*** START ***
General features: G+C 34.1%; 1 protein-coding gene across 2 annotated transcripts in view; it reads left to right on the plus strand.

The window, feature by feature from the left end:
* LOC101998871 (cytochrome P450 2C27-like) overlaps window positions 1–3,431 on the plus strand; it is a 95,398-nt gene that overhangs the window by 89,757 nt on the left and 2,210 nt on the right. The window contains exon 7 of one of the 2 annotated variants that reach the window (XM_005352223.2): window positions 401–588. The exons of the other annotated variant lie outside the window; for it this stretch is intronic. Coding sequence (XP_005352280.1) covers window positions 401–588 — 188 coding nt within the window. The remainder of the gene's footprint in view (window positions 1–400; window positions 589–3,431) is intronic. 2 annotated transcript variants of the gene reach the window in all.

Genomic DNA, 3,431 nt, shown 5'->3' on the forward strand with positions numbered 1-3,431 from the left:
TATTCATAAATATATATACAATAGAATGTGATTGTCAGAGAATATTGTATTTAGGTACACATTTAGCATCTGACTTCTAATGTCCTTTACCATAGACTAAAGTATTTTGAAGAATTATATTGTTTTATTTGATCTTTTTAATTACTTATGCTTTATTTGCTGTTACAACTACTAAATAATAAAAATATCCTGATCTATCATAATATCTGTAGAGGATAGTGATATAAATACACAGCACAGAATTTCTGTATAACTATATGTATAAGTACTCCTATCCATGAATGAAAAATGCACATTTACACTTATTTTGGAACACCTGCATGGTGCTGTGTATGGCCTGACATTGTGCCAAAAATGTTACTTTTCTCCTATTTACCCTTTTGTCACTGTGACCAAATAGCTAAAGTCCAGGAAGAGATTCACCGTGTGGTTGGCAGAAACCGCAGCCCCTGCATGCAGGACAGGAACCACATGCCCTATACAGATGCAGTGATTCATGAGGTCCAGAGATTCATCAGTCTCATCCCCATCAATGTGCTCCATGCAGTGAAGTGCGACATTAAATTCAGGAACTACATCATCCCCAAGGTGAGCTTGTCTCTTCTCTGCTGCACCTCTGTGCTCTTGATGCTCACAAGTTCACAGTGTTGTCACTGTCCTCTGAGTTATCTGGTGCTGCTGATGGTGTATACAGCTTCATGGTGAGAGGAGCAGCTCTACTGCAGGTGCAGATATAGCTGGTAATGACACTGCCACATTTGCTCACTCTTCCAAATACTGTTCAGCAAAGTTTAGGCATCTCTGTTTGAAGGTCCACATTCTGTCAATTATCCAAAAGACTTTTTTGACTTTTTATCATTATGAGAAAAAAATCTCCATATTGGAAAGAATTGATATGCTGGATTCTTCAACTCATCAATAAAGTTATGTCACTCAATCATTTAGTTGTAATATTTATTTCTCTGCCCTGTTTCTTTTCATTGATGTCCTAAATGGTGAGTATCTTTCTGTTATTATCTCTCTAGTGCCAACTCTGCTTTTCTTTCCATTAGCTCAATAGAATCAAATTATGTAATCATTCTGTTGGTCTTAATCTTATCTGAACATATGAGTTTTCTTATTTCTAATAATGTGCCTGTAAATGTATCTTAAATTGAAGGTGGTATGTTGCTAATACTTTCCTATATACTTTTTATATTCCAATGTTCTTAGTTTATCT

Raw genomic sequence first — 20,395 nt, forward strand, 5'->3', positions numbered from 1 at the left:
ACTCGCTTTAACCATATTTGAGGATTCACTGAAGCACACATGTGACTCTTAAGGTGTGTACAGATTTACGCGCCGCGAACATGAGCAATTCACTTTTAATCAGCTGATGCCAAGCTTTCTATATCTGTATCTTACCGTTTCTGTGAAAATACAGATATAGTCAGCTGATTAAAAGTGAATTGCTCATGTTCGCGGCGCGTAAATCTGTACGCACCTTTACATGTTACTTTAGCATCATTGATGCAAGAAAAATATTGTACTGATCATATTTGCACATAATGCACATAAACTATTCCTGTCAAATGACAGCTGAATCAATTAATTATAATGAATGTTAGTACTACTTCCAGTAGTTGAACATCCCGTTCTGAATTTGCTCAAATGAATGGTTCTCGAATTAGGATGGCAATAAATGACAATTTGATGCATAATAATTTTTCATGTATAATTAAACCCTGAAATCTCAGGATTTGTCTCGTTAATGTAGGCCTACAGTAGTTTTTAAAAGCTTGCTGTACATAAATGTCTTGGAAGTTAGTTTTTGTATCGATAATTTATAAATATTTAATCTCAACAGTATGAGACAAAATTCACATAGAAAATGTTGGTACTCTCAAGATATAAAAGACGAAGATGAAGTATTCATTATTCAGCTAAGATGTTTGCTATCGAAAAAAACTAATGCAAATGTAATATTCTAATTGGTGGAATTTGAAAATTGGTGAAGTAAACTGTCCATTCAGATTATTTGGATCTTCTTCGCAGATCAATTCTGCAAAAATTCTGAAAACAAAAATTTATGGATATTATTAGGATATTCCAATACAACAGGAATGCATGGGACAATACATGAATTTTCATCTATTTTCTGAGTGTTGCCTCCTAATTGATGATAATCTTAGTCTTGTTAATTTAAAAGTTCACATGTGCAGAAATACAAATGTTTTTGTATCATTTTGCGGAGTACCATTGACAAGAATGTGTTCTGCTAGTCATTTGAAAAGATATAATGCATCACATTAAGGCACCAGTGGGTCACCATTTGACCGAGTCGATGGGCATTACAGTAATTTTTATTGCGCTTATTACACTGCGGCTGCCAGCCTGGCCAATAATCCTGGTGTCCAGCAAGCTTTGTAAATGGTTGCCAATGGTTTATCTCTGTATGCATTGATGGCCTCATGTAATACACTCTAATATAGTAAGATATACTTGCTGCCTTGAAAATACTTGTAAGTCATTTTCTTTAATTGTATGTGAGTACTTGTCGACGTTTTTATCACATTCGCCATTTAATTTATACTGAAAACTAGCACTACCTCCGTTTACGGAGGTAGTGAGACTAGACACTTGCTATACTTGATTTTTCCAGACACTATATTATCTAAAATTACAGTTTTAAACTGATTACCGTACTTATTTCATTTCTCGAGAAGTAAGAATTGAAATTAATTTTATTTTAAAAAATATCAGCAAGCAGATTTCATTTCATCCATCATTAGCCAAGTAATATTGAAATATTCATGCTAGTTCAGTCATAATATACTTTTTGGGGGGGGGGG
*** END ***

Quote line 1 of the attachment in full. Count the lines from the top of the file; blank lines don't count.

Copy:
General features: G+C 34.1%; 1 protein-coding gene across 2 annotated transcripts in view; it reads left to right on the plus strand.